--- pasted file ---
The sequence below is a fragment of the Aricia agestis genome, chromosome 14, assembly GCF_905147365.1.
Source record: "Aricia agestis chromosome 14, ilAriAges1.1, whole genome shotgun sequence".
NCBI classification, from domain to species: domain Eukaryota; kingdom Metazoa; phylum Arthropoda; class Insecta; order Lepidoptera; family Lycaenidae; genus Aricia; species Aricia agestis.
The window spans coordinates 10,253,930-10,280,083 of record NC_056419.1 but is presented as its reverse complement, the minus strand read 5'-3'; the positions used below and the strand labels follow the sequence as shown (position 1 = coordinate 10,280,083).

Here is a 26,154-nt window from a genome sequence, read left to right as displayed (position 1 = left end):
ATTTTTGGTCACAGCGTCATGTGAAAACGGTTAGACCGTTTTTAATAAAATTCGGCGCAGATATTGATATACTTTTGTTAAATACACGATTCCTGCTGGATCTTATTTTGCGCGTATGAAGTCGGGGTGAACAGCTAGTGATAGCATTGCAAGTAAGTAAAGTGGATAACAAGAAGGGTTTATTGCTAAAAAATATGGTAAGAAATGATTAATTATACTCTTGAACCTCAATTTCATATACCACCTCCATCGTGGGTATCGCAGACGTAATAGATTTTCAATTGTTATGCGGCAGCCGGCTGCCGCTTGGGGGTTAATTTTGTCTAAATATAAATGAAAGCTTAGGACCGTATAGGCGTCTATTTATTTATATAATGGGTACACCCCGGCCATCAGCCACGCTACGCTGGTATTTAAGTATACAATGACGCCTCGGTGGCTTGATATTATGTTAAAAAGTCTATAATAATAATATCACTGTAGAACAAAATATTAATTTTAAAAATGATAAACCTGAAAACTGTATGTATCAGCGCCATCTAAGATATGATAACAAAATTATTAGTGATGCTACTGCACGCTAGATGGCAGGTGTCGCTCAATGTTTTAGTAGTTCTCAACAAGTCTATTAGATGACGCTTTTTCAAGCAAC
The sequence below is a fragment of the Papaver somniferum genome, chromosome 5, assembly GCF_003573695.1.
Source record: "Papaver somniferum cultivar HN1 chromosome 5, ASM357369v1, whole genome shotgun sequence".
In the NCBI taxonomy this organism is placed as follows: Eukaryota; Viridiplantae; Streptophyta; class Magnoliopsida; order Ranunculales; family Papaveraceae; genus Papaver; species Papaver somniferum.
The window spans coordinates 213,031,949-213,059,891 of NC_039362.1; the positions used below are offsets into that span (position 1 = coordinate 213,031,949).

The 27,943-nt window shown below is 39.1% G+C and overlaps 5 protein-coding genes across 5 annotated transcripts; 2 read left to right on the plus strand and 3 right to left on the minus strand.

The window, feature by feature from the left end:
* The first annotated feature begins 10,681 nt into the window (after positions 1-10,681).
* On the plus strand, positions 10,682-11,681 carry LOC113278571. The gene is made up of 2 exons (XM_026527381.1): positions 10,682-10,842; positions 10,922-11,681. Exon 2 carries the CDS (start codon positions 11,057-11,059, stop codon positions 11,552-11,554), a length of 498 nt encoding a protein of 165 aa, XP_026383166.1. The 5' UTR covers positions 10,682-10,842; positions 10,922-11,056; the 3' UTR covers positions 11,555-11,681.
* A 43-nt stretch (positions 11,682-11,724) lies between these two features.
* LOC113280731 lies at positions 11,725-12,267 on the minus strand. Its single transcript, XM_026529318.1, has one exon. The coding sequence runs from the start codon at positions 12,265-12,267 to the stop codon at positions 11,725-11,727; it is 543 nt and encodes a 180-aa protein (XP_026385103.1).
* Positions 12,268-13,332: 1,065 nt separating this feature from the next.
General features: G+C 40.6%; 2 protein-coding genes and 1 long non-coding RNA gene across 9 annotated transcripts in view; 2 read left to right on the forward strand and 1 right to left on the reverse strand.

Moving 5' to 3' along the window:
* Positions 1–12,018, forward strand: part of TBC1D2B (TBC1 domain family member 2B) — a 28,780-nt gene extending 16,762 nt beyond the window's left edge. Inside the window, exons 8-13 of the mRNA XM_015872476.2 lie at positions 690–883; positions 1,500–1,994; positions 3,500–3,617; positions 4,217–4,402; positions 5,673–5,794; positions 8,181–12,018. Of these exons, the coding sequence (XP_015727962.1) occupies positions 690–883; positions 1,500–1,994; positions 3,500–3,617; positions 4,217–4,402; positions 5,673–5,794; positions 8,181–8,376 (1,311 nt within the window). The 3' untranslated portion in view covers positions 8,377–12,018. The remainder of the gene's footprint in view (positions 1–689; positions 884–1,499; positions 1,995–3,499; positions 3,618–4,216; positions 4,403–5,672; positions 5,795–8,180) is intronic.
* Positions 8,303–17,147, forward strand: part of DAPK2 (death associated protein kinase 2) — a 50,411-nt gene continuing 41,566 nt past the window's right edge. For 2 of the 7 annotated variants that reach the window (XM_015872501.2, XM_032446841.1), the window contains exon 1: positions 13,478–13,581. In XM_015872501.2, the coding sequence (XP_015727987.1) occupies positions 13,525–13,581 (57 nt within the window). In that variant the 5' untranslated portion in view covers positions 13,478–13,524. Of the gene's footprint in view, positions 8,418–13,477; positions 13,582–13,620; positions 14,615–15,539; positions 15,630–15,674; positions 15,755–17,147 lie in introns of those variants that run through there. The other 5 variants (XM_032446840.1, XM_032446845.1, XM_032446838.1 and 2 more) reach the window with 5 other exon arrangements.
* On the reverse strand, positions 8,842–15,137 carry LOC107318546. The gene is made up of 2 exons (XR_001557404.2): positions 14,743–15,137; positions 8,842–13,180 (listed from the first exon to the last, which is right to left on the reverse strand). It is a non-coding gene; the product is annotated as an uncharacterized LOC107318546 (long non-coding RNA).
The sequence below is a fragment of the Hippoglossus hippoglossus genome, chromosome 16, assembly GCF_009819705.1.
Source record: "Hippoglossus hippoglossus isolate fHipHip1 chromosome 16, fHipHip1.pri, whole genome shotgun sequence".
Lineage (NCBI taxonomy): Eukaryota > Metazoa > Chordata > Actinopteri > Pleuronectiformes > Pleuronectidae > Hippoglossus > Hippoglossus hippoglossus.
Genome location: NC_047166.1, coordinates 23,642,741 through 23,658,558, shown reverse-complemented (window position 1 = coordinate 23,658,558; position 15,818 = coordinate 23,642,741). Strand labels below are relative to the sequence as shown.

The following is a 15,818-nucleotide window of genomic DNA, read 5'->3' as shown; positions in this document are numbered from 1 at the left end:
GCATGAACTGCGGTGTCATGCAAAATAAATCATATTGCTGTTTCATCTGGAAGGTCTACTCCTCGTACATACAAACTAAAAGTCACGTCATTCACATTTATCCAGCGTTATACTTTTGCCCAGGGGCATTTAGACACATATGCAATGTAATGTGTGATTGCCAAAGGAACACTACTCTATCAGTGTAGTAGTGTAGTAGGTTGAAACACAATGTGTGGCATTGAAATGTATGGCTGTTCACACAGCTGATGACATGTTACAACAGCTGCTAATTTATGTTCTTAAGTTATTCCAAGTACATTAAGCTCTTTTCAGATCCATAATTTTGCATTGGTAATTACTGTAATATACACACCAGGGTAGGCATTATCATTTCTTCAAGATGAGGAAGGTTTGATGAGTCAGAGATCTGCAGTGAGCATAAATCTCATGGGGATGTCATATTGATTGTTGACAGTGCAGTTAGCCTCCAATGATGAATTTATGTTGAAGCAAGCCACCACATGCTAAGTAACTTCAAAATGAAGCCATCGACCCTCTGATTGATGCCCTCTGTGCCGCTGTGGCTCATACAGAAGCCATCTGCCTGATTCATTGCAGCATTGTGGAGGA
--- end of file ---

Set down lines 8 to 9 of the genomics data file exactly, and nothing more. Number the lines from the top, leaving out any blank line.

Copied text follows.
Source record: "Papaver somniferum cultivar HN1 chromosome 5, ASM357369v1, whole genome shotgun sequence".
In the NCBI taxonomy this organism is placed as follows: Eukaryota; Viridiplantae; Streptophyta; class Magnoliopsida; order Ranunculales; family Papaveraceae; genus Papaver; species Papaver somniferum.